Get the instalment before a stage starts, versus when it is complete
Canadian Contractor has been deluged by contractors sharing their payment schedules with us. The idea to ask for 50 per cent upfront didn't get many "likes." But this post by Dwayne Butler shows an excellent schedule to almost guarantee getting paid on time.
By Steve Payne
We have had a lot of comments recently about difficulties getting customers to pay up. A lot of you have posted your own personal payment schedules.
There is no “book” on this: no one has the “correct” answer. But one contractor posted that he asked for 50 per cent upfront.
Dwayne Butler (Master Edge Homes, Markham, Ontario) wrote this reply:
“There are several ways to make up a payment structure. I, for one, will take a 10 per cent deposit and then for all stages the customer provides a cheque. So, if a job has a $100k price tag, there may be 12 instalments.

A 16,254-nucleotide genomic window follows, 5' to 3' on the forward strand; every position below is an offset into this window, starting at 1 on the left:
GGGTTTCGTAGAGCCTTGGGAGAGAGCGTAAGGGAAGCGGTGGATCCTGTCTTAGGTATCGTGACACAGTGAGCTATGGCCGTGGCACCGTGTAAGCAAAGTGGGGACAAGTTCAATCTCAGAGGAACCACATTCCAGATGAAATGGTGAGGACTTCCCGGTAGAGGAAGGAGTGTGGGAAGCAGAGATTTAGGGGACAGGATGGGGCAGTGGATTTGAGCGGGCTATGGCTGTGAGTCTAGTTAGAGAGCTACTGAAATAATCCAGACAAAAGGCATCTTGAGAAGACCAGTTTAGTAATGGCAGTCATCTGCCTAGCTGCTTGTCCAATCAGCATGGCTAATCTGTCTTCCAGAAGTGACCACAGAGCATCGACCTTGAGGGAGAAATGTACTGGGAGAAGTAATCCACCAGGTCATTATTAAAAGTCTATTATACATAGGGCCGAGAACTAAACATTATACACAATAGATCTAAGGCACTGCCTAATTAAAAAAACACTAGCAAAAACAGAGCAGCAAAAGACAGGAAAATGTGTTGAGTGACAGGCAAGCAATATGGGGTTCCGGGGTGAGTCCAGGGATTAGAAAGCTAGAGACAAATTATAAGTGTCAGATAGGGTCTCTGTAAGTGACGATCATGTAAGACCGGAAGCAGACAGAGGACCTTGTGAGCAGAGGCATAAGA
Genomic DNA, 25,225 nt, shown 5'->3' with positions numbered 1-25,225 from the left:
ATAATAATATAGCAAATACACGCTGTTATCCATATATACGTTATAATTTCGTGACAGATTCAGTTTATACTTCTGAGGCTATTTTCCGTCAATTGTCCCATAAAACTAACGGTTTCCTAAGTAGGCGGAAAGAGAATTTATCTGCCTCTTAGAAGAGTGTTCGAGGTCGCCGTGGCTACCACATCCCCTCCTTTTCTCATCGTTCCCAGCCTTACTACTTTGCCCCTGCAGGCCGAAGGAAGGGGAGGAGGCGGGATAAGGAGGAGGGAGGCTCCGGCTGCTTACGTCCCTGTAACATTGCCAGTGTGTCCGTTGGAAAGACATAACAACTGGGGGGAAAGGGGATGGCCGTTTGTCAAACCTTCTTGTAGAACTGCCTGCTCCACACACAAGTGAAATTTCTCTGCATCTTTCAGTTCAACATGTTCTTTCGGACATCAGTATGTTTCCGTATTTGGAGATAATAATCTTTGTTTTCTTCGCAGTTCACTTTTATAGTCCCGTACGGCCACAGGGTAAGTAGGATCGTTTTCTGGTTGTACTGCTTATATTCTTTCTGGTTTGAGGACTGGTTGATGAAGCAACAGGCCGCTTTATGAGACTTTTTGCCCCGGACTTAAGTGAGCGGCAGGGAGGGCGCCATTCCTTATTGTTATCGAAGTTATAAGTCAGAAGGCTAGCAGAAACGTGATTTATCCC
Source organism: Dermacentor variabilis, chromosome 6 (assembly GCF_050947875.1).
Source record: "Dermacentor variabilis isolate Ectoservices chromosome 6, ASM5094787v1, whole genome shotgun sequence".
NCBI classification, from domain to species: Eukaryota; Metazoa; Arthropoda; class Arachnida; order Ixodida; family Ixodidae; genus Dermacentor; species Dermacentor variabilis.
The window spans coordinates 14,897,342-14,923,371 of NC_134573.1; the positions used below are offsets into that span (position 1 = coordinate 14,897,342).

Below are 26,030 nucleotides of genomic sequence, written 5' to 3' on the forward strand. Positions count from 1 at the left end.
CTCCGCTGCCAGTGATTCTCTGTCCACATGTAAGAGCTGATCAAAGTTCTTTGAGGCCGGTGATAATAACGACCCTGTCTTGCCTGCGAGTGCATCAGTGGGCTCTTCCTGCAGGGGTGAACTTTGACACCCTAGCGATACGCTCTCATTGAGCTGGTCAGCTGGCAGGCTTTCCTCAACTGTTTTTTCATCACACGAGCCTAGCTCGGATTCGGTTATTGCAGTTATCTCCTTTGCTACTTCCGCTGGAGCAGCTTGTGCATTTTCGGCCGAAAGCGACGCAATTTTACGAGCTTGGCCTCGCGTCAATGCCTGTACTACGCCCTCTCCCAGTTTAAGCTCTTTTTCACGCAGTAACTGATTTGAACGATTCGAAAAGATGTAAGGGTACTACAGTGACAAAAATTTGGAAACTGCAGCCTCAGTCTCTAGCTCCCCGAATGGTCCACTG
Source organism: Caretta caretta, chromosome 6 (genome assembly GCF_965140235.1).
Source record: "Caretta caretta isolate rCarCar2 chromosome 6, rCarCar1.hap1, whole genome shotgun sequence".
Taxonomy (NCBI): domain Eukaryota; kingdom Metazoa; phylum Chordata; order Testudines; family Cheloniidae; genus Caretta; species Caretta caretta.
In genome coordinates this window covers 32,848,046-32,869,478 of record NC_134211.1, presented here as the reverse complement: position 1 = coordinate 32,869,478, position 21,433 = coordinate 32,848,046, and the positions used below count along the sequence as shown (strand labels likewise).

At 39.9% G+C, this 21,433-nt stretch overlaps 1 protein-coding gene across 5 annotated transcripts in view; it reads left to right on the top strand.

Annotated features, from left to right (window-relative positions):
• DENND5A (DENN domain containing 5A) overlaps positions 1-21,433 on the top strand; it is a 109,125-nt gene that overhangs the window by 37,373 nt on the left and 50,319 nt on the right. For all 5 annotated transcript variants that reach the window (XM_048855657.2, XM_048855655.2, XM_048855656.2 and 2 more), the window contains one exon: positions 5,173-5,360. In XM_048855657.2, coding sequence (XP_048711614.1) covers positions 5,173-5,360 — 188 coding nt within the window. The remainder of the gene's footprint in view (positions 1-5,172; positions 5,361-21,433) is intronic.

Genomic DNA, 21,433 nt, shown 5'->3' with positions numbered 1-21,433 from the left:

You are purchasing items before you are actually on the job so you charge the customer for them. For example, kitchen companies want a 50 per cent deposit when they haven’t even started the job – but they need to get the kitchen into production so they ask for an instalment for this amount. [In a similar way] we have changed the way we [ask for payment] – and that is to get the installment before a stage starts versus when it is complete. This obviously allows for better cash flow.
Not many of my customers will give me a 50 per cent deposit. In the eight years we have been in business we have always been paid by the customer.
The suggestion to take up to 50 per cent at signing – and then another percentage the day you start – is something that would not fly here in Ontario. Never mind the fact that, at the beginning of a job, I have not spent over 50 per cent of the contract dollar amount and so I could not justify those terms.
We do medium to large renovations and I can only see those 50 per cent upfront terms working for small renovations (less that $10K). I cannot imagine telling a client that we are going to be taking a deposit of $250k for a $500k contract.”
Edited version of Dwayne Butler’s post on Jan. 23, 2014